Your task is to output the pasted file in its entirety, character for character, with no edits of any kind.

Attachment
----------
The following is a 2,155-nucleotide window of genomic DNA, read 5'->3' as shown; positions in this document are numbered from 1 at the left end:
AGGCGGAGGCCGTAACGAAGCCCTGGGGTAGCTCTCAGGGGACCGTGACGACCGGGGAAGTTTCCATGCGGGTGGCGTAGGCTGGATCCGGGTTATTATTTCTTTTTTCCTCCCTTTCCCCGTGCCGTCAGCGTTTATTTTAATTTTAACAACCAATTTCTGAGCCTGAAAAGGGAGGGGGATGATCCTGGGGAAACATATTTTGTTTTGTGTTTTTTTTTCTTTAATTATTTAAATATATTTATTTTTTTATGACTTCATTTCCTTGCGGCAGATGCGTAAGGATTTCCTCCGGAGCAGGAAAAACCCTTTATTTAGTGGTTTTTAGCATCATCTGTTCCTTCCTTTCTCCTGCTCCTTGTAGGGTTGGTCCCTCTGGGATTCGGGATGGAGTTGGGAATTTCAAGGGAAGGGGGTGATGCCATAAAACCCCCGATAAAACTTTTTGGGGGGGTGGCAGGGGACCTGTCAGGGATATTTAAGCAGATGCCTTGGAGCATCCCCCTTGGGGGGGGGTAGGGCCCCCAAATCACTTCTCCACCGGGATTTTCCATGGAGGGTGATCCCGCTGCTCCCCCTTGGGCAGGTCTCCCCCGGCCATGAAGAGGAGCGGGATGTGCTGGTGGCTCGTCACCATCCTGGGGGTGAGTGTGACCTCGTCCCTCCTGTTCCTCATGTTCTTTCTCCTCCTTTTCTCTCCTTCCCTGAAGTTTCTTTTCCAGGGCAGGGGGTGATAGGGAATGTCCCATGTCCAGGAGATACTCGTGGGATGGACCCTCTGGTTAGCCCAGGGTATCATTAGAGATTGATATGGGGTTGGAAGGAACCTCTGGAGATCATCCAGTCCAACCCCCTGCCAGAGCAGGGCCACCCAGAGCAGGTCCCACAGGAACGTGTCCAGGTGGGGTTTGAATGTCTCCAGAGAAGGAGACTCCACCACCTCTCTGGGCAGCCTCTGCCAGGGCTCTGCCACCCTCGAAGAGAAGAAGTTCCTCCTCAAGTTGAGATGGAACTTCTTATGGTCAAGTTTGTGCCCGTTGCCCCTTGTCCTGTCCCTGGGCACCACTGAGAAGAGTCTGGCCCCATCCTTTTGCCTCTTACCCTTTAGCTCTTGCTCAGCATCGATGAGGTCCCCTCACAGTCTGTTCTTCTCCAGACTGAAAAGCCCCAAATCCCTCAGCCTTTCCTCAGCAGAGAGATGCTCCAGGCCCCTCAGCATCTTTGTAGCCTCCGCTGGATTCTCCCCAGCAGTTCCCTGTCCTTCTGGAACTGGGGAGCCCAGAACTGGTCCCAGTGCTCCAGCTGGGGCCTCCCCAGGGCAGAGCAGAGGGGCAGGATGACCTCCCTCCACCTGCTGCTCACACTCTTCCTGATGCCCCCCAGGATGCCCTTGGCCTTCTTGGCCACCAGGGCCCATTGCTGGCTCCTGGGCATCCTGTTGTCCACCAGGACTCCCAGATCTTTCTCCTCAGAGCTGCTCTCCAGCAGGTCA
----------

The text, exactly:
The following is a 2,155-nucleotide window of genomic DNA, read 5'->3' as shown; positions in this document are numbered from 1 at the left end:
AGGCGGAGGCCGTAACGAAGCCCTGGGGTAGCTCTCAGGGGACCGTGACGACCGGGGAAGTTTCCATGCGGGTGGCGTAGGCTGGATCCGGGTTATTATTTCTTTTTTCCTCCCTTTCCCCGTGCCGTCAGCGTTTATTTTAATTTTAACAACCAATTTCTGAGCCTGAAAAGGGAGGGGGATGATCCTGGGGAAACATATTTTGTTTTGTGTTTTTTTTTCTTTAATTATTTAAATATATTTATTTTTTTATGACTTCATTTCCTTGCGGCAGATGCGTAAGGATTTCCTCCGGAGCAGGAAAAACCCTTTATTTAGTGGTTTTTAGCATCATCTGTTCCTTCCTTTCTCCTGCTCCTTGTAGGGTTGGTCCCTCTGGGATTCGGGATGGAGTTGGGAATTTCAAGGGAAGGGGGTGATGCCATAAAACCCCCGATAAAACTTTTTGGGGGGGTGGCAGGGGACCTGTCAGGGATATTTAAGCAGATGCCTTGGAGCATCCCCCTTGGGGGGGGGTAGGGCCCCCAAATCACTTCTCCACCGGGATTTTCCATGGAGGGTGATCCCGCTGCTCCCCCTTGGGCAGGTCTCCCCCGGCCATGAAGAGGAGCGGGATGTGCTGGTGGCTCGTCACCATCCTGGGGGTGAGTGTGACCTCGTCCCTCCTGTTCCTCATGTTCTTTCTCCTCCTTTTCTCTCCTTCCCTGAAGTTTCTTTTCCAGGGCAGGGGGTGATAGGGAATGTCCCATGTCCAGGAGATACTCGTGGGATGGACCCTCTGGTTAGCCCAGGGTATCATTAGAGATTGATATGGGGTTGGAAGGAACCTCTGGAGATCATCCAGTCCAACCCCCTGCCAGAGCAGGGCCACCCAGAGCAGGTCCCACAGGAACGTGTCCAGGTGGGGTTTGAATGTCTCCAGAGAAGGAGACTCCACCACCTCTCTGGGCAGCCTCTGCCAGGGCTCTGCCACCCTCGAAGAGAAGAAGTTCCTCCTCAAGTTGAGATGGAACTTCTTATGGTCAAGTTTGTGCCCGTTGCCCCTTGTCCTGTCCCTGGGCACCACTGAGAAGAGTCTGGCCCCATCCTTTTGCCTCTTACCCTTTAGCTCTTGCTCAGCATCGATGAGGTCCCCTCACAGTCTGTTCTTCTCCAGACTGAAAAGCCCCAAATCCCTCAGCCTTTCCTCAGCAGAGAGATGCTCCAGGCCCCTCAGCATCTTTGTAGCCTCCGCTGGATTCTCCCCAGCAGTTCCCTGTCCTTCTGGAACTGGGGAGCCCAGAACTGGTCCCAGTGCTCCAGCTGGGGCCTCCCCAGGGCAGAGCAGAGGGGCAGGATGACCTCCCTCCACCTGCTGCTCACACTCTTCCTGATGCCCCCCAGGATGCCCTTGGCCTTCTTGGCCACCAGGGCCCATTGCTGGCTCCTGGGCATCCTGTTGTCCACCAGGACTCCCAGATCTTTCTCCTCAGAGCTGCTCTCCAGCAGGTCA